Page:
ITV’s Robert Peston wrote a blog that day claiming: “The strategy of the British government in minimising the impact of Covid-19 is to allow the virus to pass through the entire population so that we acquire herd immunity”.
And Chief Scientific Advisor Sir Patrick Vallance told a No10 press conference: “It’s not to stop everybody getting it – you can’t do that.
“It’s not possible to stop everybody getting it and it’s also actually not desirable because you want some immunity in the population. And we need to have immunity to protect ourselves from this in the future.”
13 March: ‘Our aim is… to build up some kind of herd immunity’
Chief Scientific Advisor Sir Patrick Vallance told an interviewer: “Our aim is to try and reduce the peak, broaden the peak, not suppress it completely; also, because the vast majority of people get a mild illness, to build up some kind of herd immunity so more people are immune to this disease and we reduce the transmission, at the same time we protect those who are most vulnerable to it. Those are the key things we need to do.”
In a separate interview on Sky News he said “probably about 60% or so” of people would need to contract Covid in order for there to be herd immunity.
He said: “It is the case of course that if you completely locked down absolutely everything, probably for a period of four months or more, then you would suppress this virus.
“All the evidence from previous epidemics suggests when you do that, then you release it, it all comes back again.
“So the other part of this is to make sure we don’t end up with a sudden peak again in the winter which is even larger which causes even more problems.
“So we want to suppress it, not get rid of it completely which you can’t do anyway, not suppress it so we get the second peak, and also allow enough of us who are going to get mild illness to become immune to this to help with the whole population response which would protect everybody.”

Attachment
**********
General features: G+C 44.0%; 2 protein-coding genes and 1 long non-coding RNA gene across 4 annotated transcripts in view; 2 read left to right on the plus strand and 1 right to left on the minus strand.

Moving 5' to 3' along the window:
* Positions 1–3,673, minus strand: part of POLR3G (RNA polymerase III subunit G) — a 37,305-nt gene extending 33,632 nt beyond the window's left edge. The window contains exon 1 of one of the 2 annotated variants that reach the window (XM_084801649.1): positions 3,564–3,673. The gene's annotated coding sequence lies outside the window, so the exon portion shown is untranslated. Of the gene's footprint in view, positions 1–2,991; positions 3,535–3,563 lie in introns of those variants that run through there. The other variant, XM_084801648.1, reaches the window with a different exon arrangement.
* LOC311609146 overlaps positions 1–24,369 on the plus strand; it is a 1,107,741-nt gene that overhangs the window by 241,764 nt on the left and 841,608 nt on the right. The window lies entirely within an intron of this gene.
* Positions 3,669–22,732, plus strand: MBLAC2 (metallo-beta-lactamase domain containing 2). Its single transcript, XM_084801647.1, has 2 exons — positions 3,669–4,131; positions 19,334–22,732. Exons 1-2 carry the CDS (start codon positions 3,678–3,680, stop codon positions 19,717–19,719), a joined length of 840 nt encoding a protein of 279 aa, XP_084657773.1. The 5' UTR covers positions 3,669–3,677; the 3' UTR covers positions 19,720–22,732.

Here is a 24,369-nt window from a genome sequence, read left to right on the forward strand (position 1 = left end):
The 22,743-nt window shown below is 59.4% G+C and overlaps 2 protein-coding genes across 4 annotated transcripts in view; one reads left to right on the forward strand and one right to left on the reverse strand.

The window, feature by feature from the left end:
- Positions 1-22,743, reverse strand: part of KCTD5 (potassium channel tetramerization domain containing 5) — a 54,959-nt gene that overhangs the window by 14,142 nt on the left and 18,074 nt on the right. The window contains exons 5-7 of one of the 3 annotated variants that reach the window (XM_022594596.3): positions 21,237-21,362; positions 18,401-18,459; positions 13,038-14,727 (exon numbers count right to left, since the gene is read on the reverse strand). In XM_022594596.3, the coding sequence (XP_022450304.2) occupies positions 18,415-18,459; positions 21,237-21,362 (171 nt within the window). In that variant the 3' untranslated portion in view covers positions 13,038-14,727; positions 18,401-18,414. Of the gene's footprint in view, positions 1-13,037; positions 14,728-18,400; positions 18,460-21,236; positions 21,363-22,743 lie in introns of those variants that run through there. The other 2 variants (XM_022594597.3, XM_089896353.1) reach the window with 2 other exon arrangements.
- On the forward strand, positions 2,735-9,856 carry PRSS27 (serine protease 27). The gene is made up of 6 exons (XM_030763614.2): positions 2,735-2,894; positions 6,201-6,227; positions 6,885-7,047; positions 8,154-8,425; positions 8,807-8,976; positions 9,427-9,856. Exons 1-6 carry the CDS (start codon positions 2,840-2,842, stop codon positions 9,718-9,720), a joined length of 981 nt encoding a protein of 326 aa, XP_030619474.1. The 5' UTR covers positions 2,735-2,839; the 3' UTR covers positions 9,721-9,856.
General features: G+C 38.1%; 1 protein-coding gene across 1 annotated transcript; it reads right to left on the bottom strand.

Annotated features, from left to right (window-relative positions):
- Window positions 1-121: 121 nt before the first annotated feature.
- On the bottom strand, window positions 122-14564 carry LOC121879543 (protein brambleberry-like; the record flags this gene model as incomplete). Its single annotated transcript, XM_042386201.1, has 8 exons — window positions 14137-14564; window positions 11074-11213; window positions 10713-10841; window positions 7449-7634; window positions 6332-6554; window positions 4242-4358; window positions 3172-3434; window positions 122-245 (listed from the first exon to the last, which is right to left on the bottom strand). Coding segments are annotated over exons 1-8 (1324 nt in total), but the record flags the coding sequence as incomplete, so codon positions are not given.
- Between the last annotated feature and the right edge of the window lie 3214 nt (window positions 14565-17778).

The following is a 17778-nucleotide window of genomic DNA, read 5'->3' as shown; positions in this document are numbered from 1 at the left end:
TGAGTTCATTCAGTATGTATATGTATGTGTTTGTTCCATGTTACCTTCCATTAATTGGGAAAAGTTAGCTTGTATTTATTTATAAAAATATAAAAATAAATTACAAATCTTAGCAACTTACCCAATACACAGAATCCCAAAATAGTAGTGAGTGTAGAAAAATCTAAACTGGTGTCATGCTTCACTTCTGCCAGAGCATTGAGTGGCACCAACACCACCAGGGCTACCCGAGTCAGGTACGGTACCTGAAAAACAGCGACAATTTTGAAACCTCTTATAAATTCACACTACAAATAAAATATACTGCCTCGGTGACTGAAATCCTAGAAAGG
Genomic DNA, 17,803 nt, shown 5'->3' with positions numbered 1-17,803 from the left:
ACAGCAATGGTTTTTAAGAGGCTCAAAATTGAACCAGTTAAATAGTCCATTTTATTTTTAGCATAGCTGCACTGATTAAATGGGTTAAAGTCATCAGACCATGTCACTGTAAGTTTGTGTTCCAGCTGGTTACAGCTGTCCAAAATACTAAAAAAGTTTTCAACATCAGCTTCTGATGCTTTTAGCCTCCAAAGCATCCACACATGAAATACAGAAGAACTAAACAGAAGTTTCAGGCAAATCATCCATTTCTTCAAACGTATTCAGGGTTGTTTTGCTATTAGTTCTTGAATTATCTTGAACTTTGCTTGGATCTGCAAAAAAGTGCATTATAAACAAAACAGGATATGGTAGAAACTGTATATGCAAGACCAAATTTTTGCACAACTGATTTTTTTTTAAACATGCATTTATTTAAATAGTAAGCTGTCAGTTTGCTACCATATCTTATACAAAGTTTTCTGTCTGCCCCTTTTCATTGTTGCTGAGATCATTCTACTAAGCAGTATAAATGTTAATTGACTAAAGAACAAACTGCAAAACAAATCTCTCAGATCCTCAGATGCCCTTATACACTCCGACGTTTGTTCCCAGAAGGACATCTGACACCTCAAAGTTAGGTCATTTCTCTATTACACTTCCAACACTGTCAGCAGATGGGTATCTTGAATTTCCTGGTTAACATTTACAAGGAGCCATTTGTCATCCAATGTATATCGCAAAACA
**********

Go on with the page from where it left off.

March 14: ‘Herd immunity is NOT the goal’
Matt Hancock insists herd immunity is not the government’s aim, writing: “That is a scientific concept, not a goal or a strategy.”
March 16: Modelling predicts at least 250,000 deaths
SAGE scientists gather to examine crucial modelling from experts at Imperial College London and other institutions.
The modelling suggests that if no action is taken to tackle the virus, some 510,000 people will die – and even with “mitigations”, a bit like the strategy the government plans, it would be 250,000.
It adds suppression is “the only viable strategy at the current time”, because the alternative would exceed the demand for hospital and intensive care beds eight times over.
It says: “In the UK, this conclusion has only been reached in the last few days, with the refinement of estimates of likely ICU demand due to COVID-19 based on experience in Italy and the UK.
“Previous planning estimates assumed half the demand now estimated.”
Bizarrely, claims Cummings, some government documents produced around this time added the 250K-odd death toll into the mitigations strategy – but still called it the “optimal” plan.
23 March: Lockdown
In the days between March 16 and March 23 Boris Johnson executed a full-blown U-turn – too slowly, many argue.
The narrative was quickly established that herd immunity was never a goal of the government, despite the move into lockdown being a drastic departure from the previous scheme.
Cummings tweets of this now: “Another reason we ditched Plan A was it became clear the official system had given ~no thought to all the second order effects of 250k dying, almost all without ICU care.
“True deaths wd clearly be much >250k cos there would be *no NHS for anybody for months*.”
He added: “It became clear neither Hancock/CABOFF understood herd immunity effects: 100s of 1000s choking to death + no NHS for *anybody* for months + dead unburied + econ implosion; so we moved to Plan B: suppression + Manhattan Project for drugs/vaccines + test&trace etc.”